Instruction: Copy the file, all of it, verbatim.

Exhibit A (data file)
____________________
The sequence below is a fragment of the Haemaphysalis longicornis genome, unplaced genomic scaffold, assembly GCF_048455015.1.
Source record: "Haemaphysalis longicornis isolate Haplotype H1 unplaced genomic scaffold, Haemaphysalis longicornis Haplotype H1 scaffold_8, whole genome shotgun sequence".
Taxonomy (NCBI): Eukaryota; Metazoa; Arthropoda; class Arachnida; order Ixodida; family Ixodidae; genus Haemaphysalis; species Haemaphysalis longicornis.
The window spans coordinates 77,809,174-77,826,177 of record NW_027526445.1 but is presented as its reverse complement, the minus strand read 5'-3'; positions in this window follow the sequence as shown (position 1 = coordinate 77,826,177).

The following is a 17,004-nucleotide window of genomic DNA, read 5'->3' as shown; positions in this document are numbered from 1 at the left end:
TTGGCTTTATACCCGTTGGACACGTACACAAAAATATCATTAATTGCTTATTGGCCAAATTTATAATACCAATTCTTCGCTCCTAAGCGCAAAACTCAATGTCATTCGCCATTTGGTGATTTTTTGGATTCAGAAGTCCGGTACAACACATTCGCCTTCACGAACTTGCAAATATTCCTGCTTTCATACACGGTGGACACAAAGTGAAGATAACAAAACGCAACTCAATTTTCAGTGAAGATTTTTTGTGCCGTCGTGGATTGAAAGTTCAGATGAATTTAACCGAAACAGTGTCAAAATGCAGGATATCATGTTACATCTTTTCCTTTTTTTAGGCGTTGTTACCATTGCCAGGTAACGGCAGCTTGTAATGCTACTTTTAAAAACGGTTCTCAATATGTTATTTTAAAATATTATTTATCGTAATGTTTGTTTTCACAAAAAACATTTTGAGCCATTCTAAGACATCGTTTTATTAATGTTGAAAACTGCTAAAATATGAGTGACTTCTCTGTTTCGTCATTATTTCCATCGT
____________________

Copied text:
The sequence below is a fragment of the Haemaphysalis longicornis genome, unplaced genomic scaffold, assembly GCF_048455015.1.
Source record: "Haemaphysalis longicornis isolate Haplotype H1 unplaced genomic scaffold, Haemaphysalis longicornis Haplotype H1 scaffold_8, whole genome shotgun sequence".
Taxonomy (NCBI): Eukaryota; Metazoa; Arthropoda; class Arachnida; order Ixodida; family Ixodidae; genus Haemaphysalis; species Haemaphysalis longicornis.
The window spans coordinates 77,809,174-77,826,177 of record NW_027526445.1 but is presented as its reverse complement, the minus strand read 5'-3'; positions in this window follow the sequence as shown (position 1 = coordinate 77,826,177).

The following is a 17,004-nucleotide window of genomic DNA, read 5'->3' as shown; positions in this document are numbered from 1 at the left end:
TTGGCTTTATACCCGTTGGACACGTACACAAAAATATCATTAATTGCTTATTGGCCAAATTTATAATACCAATTCTTCGCTCCTAAGCGCAAAACTCAATGTCATTCGCCATTTGGTGATTTTTTGGATTCAGAAGTCCGGTACAACACATTCGCCTTCACGAACTTGCAAATATTCCTGCTTTCATACACGGTGGACACAAAGTGAAGATAACAAAACGCAACTCAATTTTCAGTGAAGATTTTTTGTGCCGTCGTGGATTGAAAGTTCAGATGAATTTAACCGAAACAGTGTCAAAATGCAGGATATCATGTTACATCTTTTCCTTTTTTTAGGCGTTGTTACCATTGCCAGGTAACGGCAGCTTGTAATGCTACTTTTAAAAACGGTTCTCAATATGTTATTTTAAAATATTATTTATCGTAATGTTTGTTTTCACAAAAAACATTTTGAGCCATTCTAAGACATCGTTTTATTAATGTTGAAAACTGCTAAAATATGAGTGACTTCTCTGTTTCGTCATTATTTCCATCGT